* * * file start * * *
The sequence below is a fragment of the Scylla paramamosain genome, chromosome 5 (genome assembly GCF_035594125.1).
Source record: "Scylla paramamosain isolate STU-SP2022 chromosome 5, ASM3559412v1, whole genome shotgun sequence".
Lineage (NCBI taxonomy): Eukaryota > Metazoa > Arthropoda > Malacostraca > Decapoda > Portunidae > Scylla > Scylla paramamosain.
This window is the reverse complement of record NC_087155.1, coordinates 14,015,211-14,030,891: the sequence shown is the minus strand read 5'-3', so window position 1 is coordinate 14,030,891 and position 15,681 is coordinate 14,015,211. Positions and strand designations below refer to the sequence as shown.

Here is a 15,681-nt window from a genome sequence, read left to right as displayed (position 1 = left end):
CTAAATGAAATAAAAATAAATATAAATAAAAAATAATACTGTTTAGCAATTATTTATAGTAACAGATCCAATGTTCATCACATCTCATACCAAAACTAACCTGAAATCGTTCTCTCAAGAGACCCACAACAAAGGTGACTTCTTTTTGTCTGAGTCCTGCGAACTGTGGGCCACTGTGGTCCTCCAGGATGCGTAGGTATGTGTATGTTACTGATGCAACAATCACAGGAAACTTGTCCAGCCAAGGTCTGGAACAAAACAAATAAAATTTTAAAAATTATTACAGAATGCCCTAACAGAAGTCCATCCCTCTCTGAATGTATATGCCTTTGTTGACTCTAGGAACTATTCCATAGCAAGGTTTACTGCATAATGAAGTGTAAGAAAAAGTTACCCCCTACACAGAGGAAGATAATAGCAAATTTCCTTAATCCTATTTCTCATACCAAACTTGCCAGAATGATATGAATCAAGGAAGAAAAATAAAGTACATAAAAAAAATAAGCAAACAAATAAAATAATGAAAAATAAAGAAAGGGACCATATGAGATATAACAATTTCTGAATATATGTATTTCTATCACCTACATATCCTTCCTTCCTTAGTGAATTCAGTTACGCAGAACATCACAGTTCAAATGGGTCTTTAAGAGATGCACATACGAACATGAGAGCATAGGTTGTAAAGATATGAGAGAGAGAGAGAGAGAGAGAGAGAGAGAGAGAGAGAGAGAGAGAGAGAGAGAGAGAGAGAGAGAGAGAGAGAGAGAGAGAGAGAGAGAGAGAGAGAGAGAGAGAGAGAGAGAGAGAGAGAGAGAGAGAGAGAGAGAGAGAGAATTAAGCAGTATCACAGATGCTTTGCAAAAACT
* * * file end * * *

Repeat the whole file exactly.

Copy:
The sequence below is a fragment of the Scylla paramamosain genome, chromosome 5 (genome assembly GCF_035594125.1).
Source record: "Scylla paramamosain isolate STU-SP2022 chromosome 5, ASM3559412v1, whole genome shotgun sequence".
Lineage (NCBI taxonomy): Eukaryota > Metazoa > Arthropoda > Malacostraca > Decapoda > Portunidae > Scylla > Scylla paramamosain.
This window is the reverse complement of record NC_087155.1, coordinates 14,015,211-14,030,891: the sequence shown is the minus strand read 5'-3', so window position 1 is coordinate 14,030,891 and position 15,681 is coordinate 14,015,211. Positions and strand designations below refer to the sequence as shown.

Here is a 15,681-nt window from a genome sequence, read left to right as displayed (position 1 = left end):
CTAAATGAAATAAAAATAAATATAAATAAAAAATAATACTGTTTAGCAATTATTTATAGTAACAGATCCAATGTTCATCACATCTCATACCAAAACTAACCTGAAATCGTTCTCTCAAGAGACCCACAACAAAGGTGACTTCTTTTTGTCTGAGTCCTGCGAACTGTGGGCCACTGTGGTCCTCCAGGATGCGTAGGTATGTGTATGTTACTGATGCAACAATCACAGGAAACTTGTCCAGCCAAGGTCTGGAACAAAACAAATAAAATTTTAAAAATTATTACAGAATGCCCTAACAGAAGTCCATCCCTCTCTGAATGTATATGCCTTTGTTGACTCTAGGAACTATTCCATAGCAAGGTTTACTGCATAATGAAGTGTAAGAAAAAGTTACCCCCTACACAGAGGAAGATAATAGCAAATTTCCTTAATCCTATTTCTCATACCAAACTTGCCAGAATGATATGAATCAAGGAAGAAAAATAAAGTACATAAAAAAAATAAGCAAACAAATAAAATAATGAAAAATAAAGAAAGGGACCATATGAGATATAACAATTTCTGAATATATGTATTTCTATCACCTACATATCCTTCCTTCCTTAGTGAATTCAGTTACGCAGAACATCACAGTTCAAATGGGTCTTTAAGAGATGCACATACGAACATGAGAGCATAGGTTGTAAAGATATGAGAGAGAGAGAGAGAGAGAGAGAGAGAGAGAGAGAGAGAGAGAGAGAGAGAGAGAGAGAGAGAGAGAGAGAGAGAGAGAGAGAGAGAGAGAGAGAGAGAGAGAGAGAGAGAGAGAGAGAGAGAGAGAGAGAGAGAGAGAGAGAATTAAGCAGTATCACAGATGCTTTGCAAAAACT